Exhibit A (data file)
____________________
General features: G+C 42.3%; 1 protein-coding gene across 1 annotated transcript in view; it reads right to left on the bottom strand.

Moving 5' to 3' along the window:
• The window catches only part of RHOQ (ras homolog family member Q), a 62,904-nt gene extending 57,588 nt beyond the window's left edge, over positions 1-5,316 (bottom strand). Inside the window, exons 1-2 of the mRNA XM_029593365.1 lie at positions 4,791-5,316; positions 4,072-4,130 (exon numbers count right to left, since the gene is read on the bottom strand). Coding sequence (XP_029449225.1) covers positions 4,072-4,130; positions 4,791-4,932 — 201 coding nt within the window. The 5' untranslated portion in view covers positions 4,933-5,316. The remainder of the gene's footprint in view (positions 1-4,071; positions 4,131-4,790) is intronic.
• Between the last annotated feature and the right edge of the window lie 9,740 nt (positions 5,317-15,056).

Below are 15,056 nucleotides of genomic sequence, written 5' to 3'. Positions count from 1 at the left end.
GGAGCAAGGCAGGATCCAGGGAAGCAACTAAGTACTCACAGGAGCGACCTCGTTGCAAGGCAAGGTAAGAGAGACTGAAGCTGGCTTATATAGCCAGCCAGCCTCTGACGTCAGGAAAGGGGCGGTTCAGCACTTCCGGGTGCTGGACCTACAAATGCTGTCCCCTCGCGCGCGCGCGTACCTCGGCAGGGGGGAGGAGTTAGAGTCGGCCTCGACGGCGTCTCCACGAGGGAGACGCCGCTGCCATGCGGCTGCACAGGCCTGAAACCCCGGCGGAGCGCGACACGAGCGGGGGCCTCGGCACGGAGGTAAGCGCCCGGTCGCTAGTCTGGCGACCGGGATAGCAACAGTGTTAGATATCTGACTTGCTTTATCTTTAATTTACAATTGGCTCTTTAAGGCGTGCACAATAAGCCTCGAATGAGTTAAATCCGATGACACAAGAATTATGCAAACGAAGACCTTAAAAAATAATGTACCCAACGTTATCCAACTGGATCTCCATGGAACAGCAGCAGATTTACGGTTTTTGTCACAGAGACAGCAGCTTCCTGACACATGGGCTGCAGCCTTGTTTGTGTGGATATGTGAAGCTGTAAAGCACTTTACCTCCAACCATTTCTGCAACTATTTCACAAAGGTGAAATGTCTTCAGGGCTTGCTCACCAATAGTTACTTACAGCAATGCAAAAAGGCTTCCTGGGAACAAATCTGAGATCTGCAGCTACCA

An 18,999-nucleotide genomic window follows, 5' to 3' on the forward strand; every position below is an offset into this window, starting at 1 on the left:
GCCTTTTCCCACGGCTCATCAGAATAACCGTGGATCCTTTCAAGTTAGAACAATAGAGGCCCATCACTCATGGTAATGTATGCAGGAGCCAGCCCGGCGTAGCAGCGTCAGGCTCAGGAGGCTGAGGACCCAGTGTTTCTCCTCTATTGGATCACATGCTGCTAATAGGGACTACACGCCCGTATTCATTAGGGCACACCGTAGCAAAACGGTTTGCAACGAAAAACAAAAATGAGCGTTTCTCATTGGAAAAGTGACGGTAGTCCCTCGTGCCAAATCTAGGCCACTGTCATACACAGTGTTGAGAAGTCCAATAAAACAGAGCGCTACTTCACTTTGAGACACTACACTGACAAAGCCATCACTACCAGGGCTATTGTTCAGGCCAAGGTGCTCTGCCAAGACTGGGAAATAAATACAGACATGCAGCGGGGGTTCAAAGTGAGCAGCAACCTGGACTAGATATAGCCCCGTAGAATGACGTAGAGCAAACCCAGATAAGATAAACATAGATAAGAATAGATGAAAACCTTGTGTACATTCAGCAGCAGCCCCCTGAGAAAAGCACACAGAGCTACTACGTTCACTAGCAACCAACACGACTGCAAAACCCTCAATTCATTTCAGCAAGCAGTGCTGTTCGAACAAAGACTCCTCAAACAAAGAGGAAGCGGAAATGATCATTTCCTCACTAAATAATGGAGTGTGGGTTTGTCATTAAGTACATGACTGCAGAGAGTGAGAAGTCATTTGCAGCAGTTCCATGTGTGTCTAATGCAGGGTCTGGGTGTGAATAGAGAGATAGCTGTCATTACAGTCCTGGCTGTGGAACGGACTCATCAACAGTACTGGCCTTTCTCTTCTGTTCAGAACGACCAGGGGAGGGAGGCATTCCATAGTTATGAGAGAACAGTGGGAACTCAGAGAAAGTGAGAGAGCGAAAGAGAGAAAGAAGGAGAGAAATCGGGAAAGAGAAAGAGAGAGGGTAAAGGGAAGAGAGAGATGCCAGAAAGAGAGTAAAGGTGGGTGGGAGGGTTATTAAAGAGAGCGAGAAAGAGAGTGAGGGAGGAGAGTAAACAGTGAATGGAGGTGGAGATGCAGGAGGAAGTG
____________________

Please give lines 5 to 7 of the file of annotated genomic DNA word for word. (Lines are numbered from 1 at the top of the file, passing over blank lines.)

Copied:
Below are 15,056 nucleotides of genomic sequence, written 5' to 3'. Positions count from 1 at the left end.
GGAGCAAGGCAGGATCCAGGGAAGCAACTAAGTACTCACAGGAGCGACCTCGTTGCAAGGCAAGGTAAGAGAGACTGAAGCTGGCTTATATAGCCAGCCAGCCTCTGACGTCAGGAAAGGGGCGGTTCAGCACTTCCGGGTGCTGGACCTACAAATGCTGTCCCCTCGCGCGCGCGCGTACCTCGGCAGGGGGGAGGAGTTAGAGTCGGCCTCGACGGCGTCTCCACGAGGGAGACGCCGCTGCCATGCGGCTGCACAGGCCTGAAACCCCGGCGGAGCGCGACACGAGCGGGGGCCTCGGCACGGAGGTAAGCGCCCGGTCGCTAGTCTGGCGACCGGGATAGCAACAGTGTTAGATATCTGACTTGCTTTATCTTTAATTTACAATTGGCTCTTTAAGGCGTGCACAATAAGCCTCGAATGAGTTAAATCCGATGACACAAGAATTATGCAAACGAAGACCTTAAAAAATAATGTACCCAACGTTATCCAACTGGATCTCCATGGAACAGCAGCAGATTTACGGTTTTTGTCACAGAGACAGCAGCTTCCTGACACATGGGCTGCAGCCTTGTTTGTGTGGATATGTGAAGCTGTAAAGCACTTTACCTCCAACCATTTCTGCAACTATTTCACAAAGGTGAAATGTCTTCAGGGCTTGCTCACCAATAGTTACTTACAGCAATGCAAAAAGGCTTCCTGGGAACAAATCTGAGATCTGCAGCTACCA

An 18,999-nucleotide genomic window follows, 5' to 3' on the forward strand; every position below is an offset into this window, starting at 1 on the left: